For me, I know I want to reduce the appearance of cellulite on my legs, but it has never been quite enough of an emotional motivator for me to actually change my habits and give up eating cheese. Seriously… My love for cheese is so much stronger than my dissatisfaction with my slightly jiggly thighs. When I ask myself why I really want to change my appearance so much, I come up slightly short… Will having firmer, tighter thighs really change much about my day to day life? Maybe a tiny bit, but the root of the problem may actually not be with my thighs at all. My true why is the need to be in love with myself.
The problem may be with my body confidence. My true WHY to reducing the jiggle in my thighs is the desire to be in to truly love myself and have confidence.
Now, I do have to say… I was lucky enough to cheat my way through the holiday season just a bit. I had CoolSculpting done in October and November and my thighs and abdomen continue to shrink. For me personally, I have been eating a relatively clean diet and exercising with personal trainers for years. My age seems to work against me in some ways because though my physical fitness has improved immensely with diet and exercise, there are still some missing components. So, CoolSculpting is an innovative way to contour your body by freezing unwanted fat away without surgery or downtime. The treatment propels forward for me to continue working hard to see results. It’s almost as though seeing those changes in the mirror keeps me feeling positive and driven to move forward. Click here for a more in-depth description.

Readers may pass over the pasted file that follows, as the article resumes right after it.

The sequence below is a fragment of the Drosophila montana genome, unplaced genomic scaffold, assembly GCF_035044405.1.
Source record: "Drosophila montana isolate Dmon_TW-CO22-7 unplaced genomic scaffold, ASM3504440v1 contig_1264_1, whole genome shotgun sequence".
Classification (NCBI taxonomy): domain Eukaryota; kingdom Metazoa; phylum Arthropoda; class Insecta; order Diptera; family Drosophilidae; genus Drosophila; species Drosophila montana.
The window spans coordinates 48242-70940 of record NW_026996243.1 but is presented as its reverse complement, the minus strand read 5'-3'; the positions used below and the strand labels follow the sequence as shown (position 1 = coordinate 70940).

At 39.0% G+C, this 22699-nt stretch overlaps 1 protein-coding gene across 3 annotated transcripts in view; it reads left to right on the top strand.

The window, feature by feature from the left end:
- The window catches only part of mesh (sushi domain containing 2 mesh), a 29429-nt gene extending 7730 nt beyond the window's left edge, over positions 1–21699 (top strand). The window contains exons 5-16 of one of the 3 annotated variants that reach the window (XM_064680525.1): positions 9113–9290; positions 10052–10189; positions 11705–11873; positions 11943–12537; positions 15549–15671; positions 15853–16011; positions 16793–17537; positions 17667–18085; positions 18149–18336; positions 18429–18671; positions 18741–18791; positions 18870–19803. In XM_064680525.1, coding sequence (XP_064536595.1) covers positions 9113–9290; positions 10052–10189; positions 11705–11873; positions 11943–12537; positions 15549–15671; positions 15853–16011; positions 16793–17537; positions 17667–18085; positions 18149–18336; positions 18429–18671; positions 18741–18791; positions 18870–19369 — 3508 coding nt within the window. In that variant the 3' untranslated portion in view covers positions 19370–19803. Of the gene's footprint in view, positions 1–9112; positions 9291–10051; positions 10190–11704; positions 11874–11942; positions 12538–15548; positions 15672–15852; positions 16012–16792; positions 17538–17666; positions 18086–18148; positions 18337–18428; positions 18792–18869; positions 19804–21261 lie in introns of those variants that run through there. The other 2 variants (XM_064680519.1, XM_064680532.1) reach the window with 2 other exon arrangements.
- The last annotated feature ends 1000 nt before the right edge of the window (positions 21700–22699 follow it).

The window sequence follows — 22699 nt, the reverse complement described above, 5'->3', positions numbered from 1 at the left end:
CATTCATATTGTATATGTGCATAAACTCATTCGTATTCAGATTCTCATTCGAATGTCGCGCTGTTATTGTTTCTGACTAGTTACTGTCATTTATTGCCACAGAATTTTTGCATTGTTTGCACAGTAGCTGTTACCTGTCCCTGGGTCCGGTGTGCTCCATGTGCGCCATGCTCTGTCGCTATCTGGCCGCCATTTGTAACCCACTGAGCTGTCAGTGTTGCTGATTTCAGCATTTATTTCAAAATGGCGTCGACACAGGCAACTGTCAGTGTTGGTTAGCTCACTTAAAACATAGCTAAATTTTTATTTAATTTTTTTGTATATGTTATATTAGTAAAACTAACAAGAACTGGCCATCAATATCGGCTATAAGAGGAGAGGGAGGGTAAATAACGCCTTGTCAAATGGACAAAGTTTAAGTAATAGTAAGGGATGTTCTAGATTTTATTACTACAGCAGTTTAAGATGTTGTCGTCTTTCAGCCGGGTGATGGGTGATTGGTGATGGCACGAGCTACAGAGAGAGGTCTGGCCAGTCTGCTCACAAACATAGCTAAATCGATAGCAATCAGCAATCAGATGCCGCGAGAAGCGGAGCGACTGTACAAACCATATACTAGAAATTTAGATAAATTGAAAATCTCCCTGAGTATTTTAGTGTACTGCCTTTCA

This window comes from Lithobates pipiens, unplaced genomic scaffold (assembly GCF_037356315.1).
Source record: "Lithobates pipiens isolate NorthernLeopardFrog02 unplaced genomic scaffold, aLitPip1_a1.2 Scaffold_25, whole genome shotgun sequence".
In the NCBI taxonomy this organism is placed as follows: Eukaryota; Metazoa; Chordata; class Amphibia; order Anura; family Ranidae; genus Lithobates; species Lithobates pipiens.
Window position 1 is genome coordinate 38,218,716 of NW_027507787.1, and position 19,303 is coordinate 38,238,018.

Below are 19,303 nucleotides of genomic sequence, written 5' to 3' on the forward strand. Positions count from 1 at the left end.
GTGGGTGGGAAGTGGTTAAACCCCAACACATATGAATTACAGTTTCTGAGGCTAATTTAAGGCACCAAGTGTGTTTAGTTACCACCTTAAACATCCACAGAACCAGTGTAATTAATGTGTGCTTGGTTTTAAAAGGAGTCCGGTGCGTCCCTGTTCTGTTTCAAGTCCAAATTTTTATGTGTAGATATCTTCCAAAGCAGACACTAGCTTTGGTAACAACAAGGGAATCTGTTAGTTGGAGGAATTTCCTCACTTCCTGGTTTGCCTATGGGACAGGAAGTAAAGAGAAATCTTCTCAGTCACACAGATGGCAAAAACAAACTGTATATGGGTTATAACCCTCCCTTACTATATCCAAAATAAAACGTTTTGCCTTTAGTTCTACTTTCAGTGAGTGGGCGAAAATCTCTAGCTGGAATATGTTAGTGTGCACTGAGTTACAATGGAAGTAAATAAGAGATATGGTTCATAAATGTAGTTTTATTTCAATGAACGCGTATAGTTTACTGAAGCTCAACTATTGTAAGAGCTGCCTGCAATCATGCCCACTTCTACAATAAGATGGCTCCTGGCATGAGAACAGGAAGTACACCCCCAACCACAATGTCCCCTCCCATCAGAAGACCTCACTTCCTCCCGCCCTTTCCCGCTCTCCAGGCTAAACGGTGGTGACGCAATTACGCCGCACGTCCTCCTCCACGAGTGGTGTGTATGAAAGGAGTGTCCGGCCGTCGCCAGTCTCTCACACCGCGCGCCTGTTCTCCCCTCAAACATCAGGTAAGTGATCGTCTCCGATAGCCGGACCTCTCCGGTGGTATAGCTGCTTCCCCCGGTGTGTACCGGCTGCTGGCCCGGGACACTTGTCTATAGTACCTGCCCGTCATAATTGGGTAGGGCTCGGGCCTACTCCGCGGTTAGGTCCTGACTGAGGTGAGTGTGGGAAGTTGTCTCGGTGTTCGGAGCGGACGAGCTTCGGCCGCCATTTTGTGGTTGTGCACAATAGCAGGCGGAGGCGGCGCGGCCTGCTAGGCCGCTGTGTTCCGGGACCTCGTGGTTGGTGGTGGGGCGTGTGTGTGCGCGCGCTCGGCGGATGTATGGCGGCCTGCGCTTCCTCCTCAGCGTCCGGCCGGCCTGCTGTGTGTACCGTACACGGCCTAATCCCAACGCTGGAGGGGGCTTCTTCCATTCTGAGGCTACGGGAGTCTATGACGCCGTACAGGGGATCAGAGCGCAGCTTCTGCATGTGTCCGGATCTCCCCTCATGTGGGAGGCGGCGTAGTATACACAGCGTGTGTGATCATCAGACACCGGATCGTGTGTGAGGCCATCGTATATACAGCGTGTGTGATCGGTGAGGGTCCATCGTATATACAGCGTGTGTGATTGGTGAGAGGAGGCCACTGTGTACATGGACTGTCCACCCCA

One of my favorite speakers and authors, Simon Sinek says that “your WHY is the purpose, cause or belief that inspires you to do what you do. When you think, act and communicate with WHY, you can inspire others”. And yourself! For an in-depth explanation, watch his TED talk or read his book Start With Why here.
My interpretation of his thoughts is that if you can add your WHY to your behavior change, it is way more powerful. He gets you to explore your roles and add emotion. For example, if you say that you want to lose weight because:
● It will give me more confidence in my relationship with my partner. I want to have a closer more loving relationship with my partner because he/she means everything to me and I know that my confidence in my body holds me back from fully loving.
● I want to play with my grandchildren and have tons of energy and life. I’m excited about these opportunities to be an awesome Grandma.
● I’ve spent years looking after everyone and I now have the time to look after me and become the best possible version of myself.
Many experts in the area of goal setting and New Year’s Resolutions agree in several tactics:
1. Make the goals bite size
2. Celebrate small successes
3. Have measurable goals with timelines
4. Share your goals with those close to you (an accountability buddy)
5. Focus on positive behaviours (what you’re doing well)
6. Keep a light heart and laugh along the way
7. Be grateful along the way
When I think about my own goals this year, I’m not in a panic. I really have spent years working towards better health and happiness. I just keep improving my behaviors. I do have a Mexico trip in February that I want to be a bit firmer for!! I always say that a spray tan fixes so much!! On a more personal note, I want to have a better balance between work and pleasure time. It has always been one of my struggles! Making time for a yoga class or curling up with a book without feeling guilty is so important to overall well being. So, this New Year, I am just putting it out to the world! All who know me. please hold me accountable! Though, I really love working as well! Time for me to master the process of finding balance.
So, who else has a New Year’s Resolutions? All of us at EA would love to hear from you. If we can help you achieve your goals, please book in for a consultation. We are also launching the new EA Slim Weight Loss Program. Or maybe you just need us to cheer you on with your goals this year!
Wishing you happiness & health,
Becky Wilkins RN, Clinical Director
EA Medical Spas